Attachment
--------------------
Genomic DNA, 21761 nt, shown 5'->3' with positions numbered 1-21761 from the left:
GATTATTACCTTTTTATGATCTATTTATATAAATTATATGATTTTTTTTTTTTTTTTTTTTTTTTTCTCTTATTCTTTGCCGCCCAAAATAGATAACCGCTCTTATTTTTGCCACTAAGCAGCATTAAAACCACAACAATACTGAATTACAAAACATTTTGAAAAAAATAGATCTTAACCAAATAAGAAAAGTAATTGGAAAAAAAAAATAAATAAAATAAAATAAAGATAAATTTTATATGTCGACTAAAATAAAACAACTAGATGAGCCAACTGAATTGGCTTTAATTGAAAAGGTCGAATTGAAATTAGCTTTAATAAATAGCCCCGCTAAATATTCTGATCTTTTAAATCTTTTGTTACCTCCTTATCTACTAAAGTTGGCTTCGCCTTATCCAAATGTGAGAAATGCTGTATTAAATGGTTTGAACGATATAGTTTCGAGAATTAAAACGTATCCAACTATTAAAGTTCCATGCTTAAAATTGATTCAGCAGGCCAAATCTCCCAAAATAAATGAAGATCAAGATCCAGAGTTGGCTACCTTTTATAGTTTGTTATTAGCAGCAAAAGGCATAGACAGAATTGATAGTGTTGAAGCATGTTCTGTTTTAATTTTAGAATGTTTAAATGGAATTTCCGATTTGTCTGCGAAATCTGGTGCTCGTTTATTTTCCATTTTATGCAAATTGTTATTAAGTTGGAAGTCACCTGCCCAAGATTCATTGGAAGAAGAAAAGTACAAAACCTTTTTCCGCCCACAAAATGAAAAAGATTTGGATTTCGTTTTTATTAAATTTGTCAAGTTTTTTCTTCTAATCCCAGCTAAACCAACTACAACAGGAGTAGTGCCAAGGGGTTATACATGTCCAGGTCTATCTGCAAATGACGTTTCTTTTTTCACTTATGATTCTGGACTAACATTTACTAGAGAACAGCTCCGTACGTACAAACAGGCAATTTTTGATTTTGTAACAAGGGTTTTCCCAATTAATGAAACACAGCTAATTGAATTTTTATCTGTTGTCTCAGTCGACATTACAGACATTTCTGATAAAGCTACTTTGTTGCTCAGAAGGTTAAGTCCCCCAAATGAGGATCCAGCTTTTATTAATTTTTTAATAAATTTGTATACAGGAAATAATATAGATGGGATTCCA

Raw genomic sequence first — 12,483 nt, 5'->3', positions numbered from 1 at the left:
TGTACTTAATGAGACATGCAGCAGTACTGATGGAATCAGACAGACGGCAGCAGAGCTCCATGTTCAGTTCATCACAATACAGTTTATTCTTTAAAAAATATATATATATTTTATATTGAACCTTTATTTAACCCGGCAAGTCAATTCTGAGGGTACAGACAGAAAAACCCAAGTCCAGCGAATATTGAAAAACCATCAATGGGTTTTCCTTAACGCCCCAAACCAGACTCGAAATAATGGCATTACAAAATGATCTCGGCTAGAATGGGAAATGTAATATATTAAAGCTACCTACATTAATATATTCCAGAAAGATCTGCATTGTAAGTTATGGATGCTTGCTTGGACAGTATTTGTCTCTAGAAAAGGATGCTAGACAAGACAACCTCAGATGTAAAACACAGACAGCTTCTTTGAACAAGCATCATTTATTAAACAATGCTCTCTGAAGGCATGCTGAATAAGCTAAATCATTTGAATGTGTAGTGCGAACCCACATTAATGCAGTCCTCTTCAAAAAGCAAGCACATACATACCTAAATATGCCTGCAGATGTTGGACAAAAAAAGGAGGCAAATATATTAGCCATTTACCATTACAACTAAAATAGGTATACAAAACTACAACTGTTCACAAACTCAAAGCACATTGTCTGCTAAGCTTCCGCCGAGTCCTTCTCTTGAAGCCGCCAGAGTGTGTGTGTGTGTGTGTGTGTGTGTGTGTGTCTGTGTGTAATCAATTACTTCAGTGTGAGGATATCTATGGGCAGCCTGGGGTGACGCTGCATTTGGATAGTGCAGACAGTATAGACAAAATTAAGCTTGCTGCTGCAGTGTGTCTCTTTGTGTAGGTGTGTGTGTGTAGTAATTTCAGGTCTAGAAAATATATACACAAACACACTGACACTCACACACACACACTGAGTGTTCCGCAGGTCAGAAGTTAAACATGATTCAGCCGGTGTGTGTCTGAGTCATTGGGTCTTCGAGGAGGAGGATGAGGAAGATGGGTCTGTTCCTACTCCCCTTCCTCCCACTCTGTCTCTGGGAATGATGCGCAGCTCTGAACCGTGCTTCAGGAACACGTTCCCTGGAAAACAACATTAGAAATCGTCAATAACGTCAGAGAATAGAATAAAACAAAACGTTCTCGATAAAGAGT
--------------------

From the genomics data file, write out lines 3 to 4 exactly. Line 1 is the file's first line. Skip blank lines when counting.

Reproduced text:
Raw genomic sequence first — 12,483 nt, 5'->3', positions numbered from 1 at the left:
TGTACTTAATGAGACATGCAGCAGTACTGATGGAATCAGACAGACGGCAGCAGAGCTCCATGTTCAGTTCATCACAATACAGTTTATTCTTTAAAAAATATATATATATTTTATATTGAACCTTTATTTAACCCGGCAAGTCAATTCTGAGGGTACAGACAGAAAAACCCAAGTCCAGCGAATATTGAAAAACCATCAATGGGTTTTCCTTAACGCCCCAAACCAGACTCGAAATAATGGCATTACAAAATGATCTCGGCTAGAATGGGAAATGTAATATATTAAAGCTACCTACATTAATATATTCCAGAAAGATCTGCATTGTAAGTTATGGATGCTTGCTTGGACAGTATTTGTCTCTAGAAAAGGATGCTAGACAAGACAACCTCAGATGTAAAACACAGACAGCTTCTTTGAACAAGCATCATTTATTAAACAATGCTCTCTGAAGGCATGCTGAATAAGCTAAATCATTTGAATGTGTAGTGCGAACCCACATTAATGCAGTCCTCTTCAAAAAGCAAGCACATACATACCTAAATATGCCTGCAGATGTTGGACAAAAAAAGGAGGCAAATATATTAGCCATTTACCATTACAACTAAAATAGGTATACAAAACTACAACTGTTCACAAACTCAAAGCACATTGTCTGCTAAGCTTCCGCCGAGTCCTTCTCTTGAAGCCGCCAGAGTGTGTGTGTGTGTGTGTGTGTGTGTGTGTGTCTGTGTGTAATCAATTACTTCAGTGTGAGGATATCTATGGGCAGCCTGGGGTGACGCTGCATTTGGATAGTGCAGACAGTATAGACAAAATTAAGCTTGCTGCTGCAGTGTGTCTCTTTGTGTAGGTGTGTGTGTGTAGTAATTTCAGGTCTAGAAAATATATACACAAACACACTGACACTCACACACACACACTGAGTGTTCCGCAGGTCAGAAGTTAAACATGATTCAGCCGGTGTGTGTCTGAGTCATTGGGTCTTCGAGGAGGAGGATGAGGAAGATGGGTCTGTTCCTACTCCCCTTCCTCCCACTCTGTCTCTGGGAATGATGCGCAGCTCTGAACCGTGCTTCAGGAACACGTTCCCTGGAAAACAACATTAGAAATCGTCAATAACGTCAGAGAATAGAATAAAACAAAACGTTCTCGATAAAGAGT